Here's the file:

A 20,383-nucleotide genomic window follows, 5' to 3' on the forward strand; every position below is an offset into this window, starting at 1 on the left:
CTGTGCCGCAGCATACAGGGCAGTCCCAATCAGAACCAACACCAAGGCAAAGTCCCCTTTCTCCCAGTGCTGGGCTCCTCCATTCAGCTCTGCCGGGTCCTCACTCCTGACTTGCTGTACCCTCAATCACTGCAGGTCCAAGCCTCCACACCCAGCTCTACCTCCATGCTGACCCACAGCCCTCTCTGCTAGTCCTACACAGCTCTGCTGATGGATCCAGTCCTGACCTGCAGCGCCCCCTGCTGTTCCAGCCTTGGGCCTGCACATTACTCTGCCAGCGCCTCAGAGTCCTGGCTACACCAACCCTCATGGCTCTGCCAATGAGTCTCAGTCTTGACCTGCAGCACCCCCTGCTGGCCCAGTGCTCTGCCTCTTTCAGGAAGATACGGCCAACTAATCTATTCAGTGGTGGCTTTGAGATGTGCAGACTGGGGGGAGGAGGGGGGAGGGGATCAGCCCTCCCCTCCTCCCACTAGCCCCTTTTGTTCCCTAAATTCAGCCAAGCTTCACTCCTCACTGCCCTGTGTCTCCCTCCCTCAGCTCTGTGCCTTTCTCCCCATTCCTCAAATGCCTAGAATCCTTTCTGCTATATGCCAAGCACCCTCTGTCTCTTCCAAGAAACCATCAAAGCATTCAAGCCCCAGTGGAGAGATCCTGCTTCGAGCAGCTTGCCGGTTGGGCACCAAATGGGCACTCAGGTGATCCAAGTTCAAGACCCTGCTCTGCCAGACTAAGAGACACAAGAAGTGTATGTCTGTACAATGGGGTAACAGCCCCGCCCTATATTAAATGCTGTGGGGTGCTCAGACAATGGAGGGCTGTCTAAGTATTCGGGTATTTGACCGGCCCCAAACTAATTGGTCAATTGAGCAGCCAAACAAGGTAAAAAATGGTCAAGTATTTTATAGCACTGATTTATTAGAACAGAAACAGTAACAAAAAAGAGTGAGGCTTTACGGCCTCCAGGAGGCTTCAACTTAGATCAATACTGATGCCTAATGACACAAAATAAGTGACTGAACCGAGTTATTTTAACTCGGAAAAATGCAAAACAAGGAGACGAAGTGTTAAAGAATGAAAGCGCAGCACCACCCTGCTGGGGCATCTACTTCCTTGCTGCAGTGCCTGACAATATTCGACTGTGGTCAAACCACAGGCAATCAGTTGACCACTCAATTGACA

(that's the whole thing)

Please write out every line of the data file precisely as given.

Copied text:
A 20,383-nucleotide genomic window follows, 5' to 3' on the forward strand; every position below is an offset into this window, starting at 1 on the left:
CTGTGCCGCAGCATACAGGGCAGTCCCAATCAGAACCAACACCAAGGCAAAGTCCCCTTTCTCCCAGTGCTGGGCTCCTCCATTCAGCTCTGCCGGGTCCTCACTCCTGACTTGCTGTACCCTCAATCACTGCAGGTCCAAGCCTCCACACCCAGCTCTACCTCCATGCTGACCCACAGCCCTCTCTGCTAGTCCTACACAGCTCTGCTGATGGATCCAGTCCTGACCTGCAGCGCCCCCTGCTGTTCCAGCCTTGGGCCTGCACATTACTCTGCCAGCGCCTCAGAGTCCTGGCTACACCAACCCTCATGGCTCTGCCAATGAGTCTCAGTCTTGACCTGCAGCACCCCCTGCTGGCCCAGTGCTCTGCCTCTTTCAGGAAGATACGGCCAACTAATCTATTCAGTGGTGGCTTTGAGATGTGCAGACTGGGGGGAGGAGGGGGGAGGGGATCAGCCCTCCCCTCCTCCCACTAGCCCCTTTTGTTCCCTAAATTCAGCCAAGCTTCACTCCTCACTGCCCTGTGTCTCCCTCCCTCAGCTCTGTGCCTTTCTCCCCATTCCTCAAATGCCTAGAATCCTTTCTGCTATATGCCAAGCACCCTCTGTCTCTTCCAAGAAACCATCAAAGCATTCAAGCCCCAGTGGAGAGATCCTGCTTCGAGCAGCTTGCCGGTTGGGCACCAAATGGGCACTCAGGTGATCCAAGTTCAAGACCCTGCTCTGCCAGACTAAGAGACACAAGAAGTGTATGTCTGTACAATGGGGTAACAGCCCCGCCCTATATTAAATGCTGTGGGGTGCTCAGACAATGGAGGGCTGTCTAAGTATTCGGGTATTTGACCGGCCCCAAACTAATTGGTCAATTGAGCAGCCAAACAAGGTAAAAAATGGTCAAGTATTTTATAGCACTGATTTATTAGAACAGAAACAGTAACAAAAAAGAGTGAGGCTTTACGGCCTCCAGGAGGCTTCAACTTAGATCAATACTGATGCCTAATGACACAAAATAAGTGACTGAACCGAGTTATTTTAACTCGGAAAAATGCAAAACAAGGAGACGAAGTGTTAAAGAATGAAAGCGCAGCACCACCCTGCTGGGGCATCTACTTCCTTGCTGCAGTGCCTGACAATATTCGACTGTGGTCAAACCACAGGCAATCAGTTGACCACTCAATTGACA